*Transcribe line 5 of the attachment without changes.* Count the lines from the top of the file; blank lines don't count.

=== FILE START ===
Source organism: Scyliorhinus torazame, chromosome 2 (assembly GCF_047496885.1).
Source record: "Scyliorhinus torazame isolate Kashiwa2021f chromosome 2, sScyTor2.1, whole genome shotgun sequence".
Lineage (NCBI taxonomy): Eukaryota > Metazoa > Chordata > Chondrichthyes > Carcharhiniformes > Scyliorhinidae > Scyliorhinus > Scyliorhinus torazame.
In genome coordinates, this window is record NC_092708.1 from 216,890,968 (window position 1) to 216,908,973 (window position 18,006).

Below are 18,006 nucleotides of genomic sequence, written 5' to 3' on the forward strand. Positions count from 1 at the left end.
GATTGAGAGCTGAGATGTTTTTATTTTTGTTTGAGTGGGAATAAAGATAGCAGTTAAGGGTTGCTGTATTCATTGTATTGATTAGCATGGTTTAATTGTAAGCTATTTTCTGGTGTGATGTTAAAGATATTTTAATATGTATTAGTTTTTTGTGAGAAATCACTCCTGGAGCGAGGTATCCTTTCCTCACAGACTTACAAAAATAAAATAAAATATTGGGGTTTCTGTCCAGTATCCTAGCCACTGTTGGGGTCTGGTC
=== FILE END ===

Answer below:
Below are 18,006 nucleotides of genomic sequence, written 5' to 3' on the forward strand. Positions count from 1 at the left end.